Looks like this may have wedged Divemedic's blog, though.

UPDATE 24 October 2022 11:53: Divemedic's blog is back.

John Morris - "Transylvania Lullaby" from Young Frankenstein

John Morris had a long career writing music for Mel Brooks (he scored "Springtime for Hitler" in The Producers), but this is his most iconic work from Brooks' equally iconic 1974 film Young Frankenstein.  It's a very rare film, a satire that was both critically and commercially successful despite (or perhaps because of) its intentionally retro approach.  Filmed in black and white using the laboratory devices from the original Frankenstein film, the movie works on many unusual levels.

For example, Aerosmith's iconic song "Walk This Way" was inspired by Marty Feldman's line in the film.

It's one of The Queen Of The World's and my favorite films, especially around Halloween.

Here is the City of Prague Symphony Orchestra performing the theme from Young Frankenstein.

Saturday, October 22, 2022

Bad Livers - Honey, I've Found A Brand New Way

Nimrodmaroon emails to ask if I'd ever heard of Bad Liver.  I hadn't but holy cow, this is right up my ally.  They were a (fittingly weird) Austin bad from the 1990s that has been described as "thjrash-grass", "contemporary bluegrass", and acoustic-metal-bluegrass".  How can you not check them out after that? 

This song is less weird than many of theirs - almost normal bluegrass but with a little seasoning of we're-not-in-Kansas-anymore-Toto.  I like it.

Thanks for the heads up, nimrodmaroon!

Friday, October 21, 2022

The "French Haircut"

E.M. Smith has a typically thoughtful post about what is happening in Europe right now:

Do note that at present the EU & UK are having about a 10% to 20% reduction in their natural gas flows. This is about 5% to 10% reduction in their “Carbon”. Now both currencies have dropped about 1/3 of their value vs the $ US (that is also losing value fast to inflation….). They also have a political revolution in the starting phases, governments being turned out, and massive marches in the streets. It isn’t even winter yet… With that small a step toward the WEF “Decarbonization Goal”, this is what you get. What do you think will happen with a double of that “decarbonization”?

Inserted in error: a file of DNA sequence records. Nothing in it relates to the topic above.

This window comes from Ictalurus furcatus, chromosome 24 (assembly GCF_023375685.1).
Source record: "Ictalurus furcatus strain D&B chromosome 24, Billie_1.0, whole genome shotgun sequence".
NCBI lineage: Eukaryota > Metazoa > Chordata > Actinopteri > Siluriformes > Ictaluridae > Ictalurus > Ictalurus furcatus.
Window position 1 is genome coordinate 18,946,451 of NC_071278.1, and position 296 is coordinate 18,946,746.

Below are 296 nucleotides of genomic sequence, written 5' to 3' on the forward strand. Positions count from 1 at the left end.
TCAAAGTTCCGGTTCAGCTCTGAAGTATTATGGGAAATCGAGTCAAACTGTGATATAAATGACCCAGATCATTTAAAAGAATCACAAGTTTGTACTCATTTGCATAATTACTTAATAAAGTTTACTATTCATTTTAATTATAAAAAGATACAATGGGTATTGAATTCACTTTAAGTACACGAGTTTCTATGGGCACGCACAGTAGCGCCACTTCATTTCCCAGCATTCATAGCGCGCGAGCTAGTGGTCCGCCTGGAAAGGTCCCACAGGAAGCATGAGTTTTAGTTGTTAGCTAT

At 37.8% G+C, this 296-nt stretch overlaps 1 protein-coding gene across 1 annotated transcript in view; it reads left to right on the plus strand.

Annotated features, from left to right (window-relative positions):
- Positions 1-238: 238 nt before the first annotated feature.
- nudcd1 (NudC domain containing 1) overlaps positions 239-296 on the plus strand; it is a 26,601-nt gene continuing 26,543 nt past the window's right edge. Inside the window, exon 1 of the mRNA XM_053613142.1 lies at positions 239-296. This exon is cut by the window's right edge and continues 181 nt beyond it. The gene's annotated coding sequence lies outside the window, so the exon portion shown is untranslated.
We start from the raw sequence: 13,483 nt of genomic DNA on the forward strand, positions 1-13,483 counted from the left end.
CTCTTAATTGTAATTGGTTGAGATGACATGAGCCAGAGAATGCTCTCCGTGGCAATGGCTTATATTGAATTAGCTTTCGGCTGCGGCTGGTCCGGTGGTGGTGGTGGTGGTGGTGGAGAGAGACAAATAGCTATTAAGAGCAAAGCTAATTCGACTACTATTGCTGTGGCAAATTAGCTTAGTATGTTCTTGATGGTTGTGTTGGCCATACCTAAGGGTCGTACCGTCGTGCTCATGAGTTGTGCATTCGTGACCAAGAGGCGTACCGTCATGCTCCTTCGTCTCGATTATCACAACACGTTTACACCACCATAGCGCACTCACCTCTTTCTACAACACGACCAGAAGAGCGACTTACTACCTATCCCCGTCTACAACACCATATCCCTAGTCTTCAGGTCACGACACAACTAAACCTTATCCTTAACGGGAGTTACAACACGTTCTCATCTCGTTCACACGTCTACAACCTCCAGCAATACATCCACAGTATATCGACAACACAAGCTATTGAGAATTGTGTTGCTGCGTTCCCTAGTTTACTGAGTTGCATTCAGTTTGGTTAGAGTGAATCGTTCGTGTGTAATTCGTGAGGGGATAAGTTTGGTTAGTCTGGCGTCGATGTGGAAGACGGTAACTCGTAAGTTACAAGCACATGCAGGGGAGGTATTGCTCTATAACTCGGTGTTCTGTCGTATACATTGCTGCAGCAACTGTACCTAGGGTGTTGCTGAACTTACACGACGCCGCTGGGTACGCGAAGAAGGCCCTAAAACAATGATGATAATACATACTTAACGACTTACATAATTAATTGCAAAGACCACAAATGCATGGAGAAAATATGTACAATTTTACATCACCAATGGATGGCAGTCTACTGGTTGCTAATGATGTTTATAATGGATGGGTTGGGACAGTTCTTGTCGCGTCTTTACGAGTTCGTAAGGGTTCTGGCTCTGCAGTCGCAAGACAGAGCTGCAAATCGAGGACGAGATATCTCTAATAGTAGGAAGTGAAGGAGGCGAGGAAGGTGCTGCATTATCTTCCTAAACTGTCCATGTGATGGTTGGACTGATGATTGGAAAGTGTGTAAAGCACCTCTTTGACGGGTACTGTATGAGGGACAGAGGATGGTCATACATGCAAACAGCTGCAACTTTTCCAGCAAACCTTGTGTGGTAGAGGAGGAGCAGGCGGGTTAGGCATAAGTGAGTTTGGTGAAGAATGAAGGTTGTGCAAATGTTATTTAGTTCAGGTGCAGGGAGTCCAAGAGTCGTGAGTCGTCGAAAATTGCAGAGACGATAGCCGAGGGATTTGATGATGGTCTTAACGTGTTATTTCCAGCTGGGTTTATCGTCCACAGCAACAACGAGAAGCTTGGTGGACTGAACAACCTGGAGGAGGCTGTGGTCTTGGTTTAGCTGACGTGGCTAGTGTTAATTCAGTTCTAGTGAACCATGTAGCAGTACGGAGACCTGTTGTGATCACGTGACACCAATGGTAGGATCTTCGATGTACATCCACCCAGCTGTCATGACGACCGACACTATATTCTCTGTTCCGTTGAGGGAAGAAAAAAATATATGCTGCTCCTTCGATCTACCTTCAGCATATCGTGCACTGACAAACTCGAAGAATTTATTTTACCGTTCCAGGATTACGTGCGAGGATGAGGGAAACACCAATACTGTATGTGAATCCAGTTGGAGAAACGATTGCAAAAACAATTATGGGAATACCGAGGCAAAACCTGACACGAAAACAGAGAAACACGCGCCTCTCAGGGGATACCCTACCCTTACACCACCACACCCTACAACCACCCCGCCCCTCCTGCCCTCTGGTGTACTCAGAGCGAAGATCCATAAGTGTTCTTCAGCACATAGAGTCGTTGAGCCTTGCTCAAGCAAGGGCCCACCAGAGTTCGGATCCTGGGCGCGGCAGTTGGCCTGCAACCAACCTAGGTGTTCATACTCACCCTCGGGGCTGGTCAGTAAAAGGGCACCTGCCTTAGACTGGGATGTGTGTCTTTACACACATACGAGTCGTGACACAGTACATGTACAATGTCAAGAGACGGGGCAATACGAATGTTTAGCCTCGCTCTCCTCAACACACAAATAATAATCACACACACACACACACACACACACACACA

He then goes on to point out that the EU's "accomplishments" to date are only about 10% of the decarbonization goal and that to meet these goals each of the next ten years will have to do even more than what the last year has seen.  He points out:

Street Protests in the EU / Europe writ large are the prelude to riots that are the prelude to insurrections and revolts. I’ve often said these Elite need to remember “The French Haircut”. Yet they do not.

A lot of folks in Europe are going to die this winter.  We'll see what things look like in March, but I wonder how many of the EU governments will still be in power by then.


Thursday, October 20, 2022

Just how wrong are the Climate Temperature models?

I've written for years and years about how the Climate Temperature Models seem hopelessly broken. So just how broken are they?  This broken:

A major survey into the accuracy of climate models has found that almost all the past temperature forecasts between 1980-2021 were excessive compared with accurate satellite measurements. The findings were recently published by Professor Nicola Scafetta, a physicist from the University of Naples. He attributes the inaccuracies to a limited understanding of Equilibrium Climate Sensitivity (ECS), the number of degrees centigrade the Earth’s temperature will rise with a doubling of carbon dioxide.

File this under "prediction is hard, especially about the future".  Gosh, it almost seems like the climate system is massively chaotic and difficult to understand, or something ...